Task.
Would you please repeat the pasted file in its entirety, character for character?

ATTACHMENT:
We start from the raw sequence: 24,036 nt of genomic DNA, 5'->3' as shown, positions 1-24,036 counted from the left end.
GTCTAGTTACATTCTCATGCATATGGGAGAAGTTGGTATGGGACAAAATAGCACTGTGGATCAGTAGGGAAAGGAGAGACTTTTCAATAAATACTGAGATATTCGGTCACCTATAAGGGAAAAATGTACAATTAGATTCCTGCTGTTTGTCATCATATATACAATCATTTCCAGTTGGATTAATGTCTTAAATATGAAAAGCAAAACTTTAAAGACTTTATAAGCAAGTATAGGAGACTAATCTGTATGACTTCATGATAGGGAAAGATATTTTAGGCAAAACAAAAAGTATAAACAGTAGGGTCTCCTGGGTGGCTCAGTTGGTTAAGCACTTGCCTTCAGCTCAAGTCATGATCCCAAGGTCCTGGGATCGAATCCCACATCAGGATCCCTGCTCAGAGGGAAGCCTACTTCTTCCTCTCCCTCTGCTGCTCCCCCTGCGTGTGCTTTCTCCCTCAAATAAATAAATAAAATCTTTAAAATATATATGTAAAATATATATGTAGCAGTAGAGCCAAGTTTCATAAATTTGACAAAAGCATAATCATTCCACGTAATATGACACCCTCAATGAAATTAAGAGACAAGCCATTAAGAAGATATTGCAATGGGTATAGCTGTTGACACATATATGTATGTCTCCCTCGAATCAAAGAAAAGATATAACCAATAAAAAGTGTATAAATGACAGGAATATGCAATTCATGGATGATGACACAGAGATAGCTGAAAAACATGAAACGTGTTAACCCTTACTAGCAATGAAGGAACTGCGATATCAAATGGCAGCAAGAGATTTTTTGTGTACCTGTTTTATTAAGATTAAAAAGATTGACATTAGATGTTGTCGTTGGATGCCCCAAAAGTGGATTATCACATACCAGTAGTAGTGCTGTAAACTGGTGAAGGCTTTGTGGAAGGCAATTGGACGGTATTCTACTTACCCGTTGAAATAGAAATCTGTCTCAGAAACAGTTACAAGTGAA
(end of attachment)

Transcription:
We start from the raw sequence: 24,036 nt of genomic DNA, 5'->3' as shown, positions 1-24,036 counted from the left end.
GTCTAGTTACATTCTCATGCATATGGGAGAAGTTGGTATGGGACAAAATAGCACTGTGGATCAGTAGGGAAAGGAGAGACTTTTCAATAAATACTGAGATATTCGGTCACCTATAAGGGAAAAATGTACAATTAGATTCCTGCTGTTTGTCATCATATATACAATCATTTCCAGTTGGATTAATGTCTTAAATATGAAAAGCAAAACTTTAAAGACTTTATAAGCAAGTATAGGAGACTAATCTGTATGACTTCATGATAGGGAAAGATATTTTAGGCAAAACAAAAAGTATAAACAGTAGGGTCTCCTGGGTGGCTCAGTTGGTTAAGCACTTGCCTTCAGCTCAAGTCATGATCCCAAGGTCCTGGGATCGAATCCCACATCAGGATCCCTGCTCAGAGGGAAGCCTACTTCTTCCTCTCCCTCTGCTGCTCCCCCTGCGTGTGCTTTCTCCCTCAAATAAATAAATAAAATCTTTAAAATATATATGTAAAATATATATGTAGCAGTAGAGCCAAGTTTCATAAATTTGACAAAAGCATAATCATTCCACGTAATATGACACCCTCAATGAAATTAAGAGACAAGCCATTAAGAAGATATTGCAATGGGTATAGCTGTTGACACATATATGTATGTCTCCCTCGAATCAAAGAAAAGATATAACCAATAAAAAGTGTATAAATGACAGGAATATGCAATTCATGGATGATGACACAGAGATAGCTGAAAAACATGAAACGTGTTAACCCTTACTAGCAATGAAGGAACTGCGATATCAAATGGCAGCAAGAGATTTTTTGTGTACCTGTTTTATTAAGATTAAAAAGATTGACATTAGATGTTGTCGTTGGATGCCCCAAAAGTGGATTATCACATACCAGTAGTAGTGCTGTAAACTGGTGAAGGCTTTGTGGAAGGCAATTGGACGGTATTCTACTTACCCGTTGAAATAGAAATCTGTCTCAGAAACAGTTACAAGTGAA